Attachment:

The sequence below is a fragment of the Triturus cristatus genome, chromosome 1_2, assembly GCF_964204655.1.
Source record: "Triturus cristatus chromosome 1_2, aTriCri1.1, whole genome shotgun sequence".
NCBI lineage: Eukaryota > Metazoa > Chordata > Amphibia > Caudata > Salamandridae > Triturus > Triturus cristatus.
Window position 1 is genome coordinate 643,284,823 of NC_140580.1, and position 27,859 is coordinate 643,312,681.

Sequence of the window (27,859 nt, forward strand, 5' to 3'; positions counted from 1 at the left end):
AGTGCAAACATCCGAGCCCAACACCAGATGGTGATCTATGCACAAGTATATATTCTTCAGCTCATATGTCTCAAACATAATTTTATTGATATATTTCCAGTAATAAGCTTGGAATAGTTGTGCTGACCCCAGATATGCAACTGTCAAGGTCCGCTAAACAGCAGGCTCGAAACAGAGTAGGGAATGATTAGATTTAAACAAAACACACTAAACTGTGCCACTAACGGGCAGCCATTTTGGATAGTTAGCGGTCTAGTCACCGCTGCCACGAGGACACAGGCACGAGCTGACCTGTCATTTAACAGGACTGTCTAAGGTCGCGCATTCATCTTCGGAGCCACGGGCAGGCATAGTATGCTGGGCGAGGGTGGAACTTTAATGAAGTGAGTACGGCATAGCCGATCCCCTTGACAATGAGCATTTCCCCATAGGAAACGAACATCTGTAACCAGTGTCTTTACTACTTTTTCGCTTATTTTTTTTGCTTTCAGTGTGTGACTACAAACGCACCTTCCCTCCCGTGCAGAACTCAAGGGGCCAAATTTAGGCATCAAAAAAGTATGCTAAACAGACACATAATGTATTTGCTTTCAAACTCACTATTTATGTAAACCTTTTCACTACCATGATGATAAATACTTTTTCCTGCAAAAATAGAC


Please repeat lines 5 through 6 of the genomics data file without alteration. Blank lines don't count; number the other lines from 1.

Sequence of the window (27,859 nt, forward strand, 5' to 3'; positions counted from 1 at the left end):
AGTGCAAACATCCGAGCCCAACACCAGATGGTGATCTATGCACAAGTATATATTCTTCAGCTCATATGTCTCAAACATAATTTTATTGATATATTTCCAGTAATAAGCTTGGAATAGTTGTGCTGACCCCAGATATGCAACTGTCAAGGTCCGCTAAACAGCAGGCTCGAAACAGAGTAGGGAATGATTAGATTTAAACAAAACACACTAAACTGTGCCACTAACGGGCAGCCATTTTGGATAGTTAGCGGTCTAGTCACCGCTGCCACGAGGACACAGGCACGAGCTGACCTGTCATTTAACAGGACTGTCTAAGGTCGCGCATTCATCTTCGGAGCCACGGGCAGGCATAGTATGCTGGGCGAGGGTGGAACTTTAATGAAGTGAGTACGGCATAGCCGATCCCCTTGACAATGAGCATTTCCCCATAGGAAACGAACATCTGTAACCAGTGTCTTTACTACTTTTTCGCTTATTTTTTTTGCTTTCAGTGTGTGACTACAAACGCACCTTCCCTCCCGTGCAGAACTCAAGGGGCCAAATTTAGGCATCAAAAAAGTATGCTAAACAGACACATAATGTATTTGCTTTCAAACTCACTATTTATGTAAACCTTTTCACTACCATGATGATAAATACTTTTTCCTGCAAAAATAGAC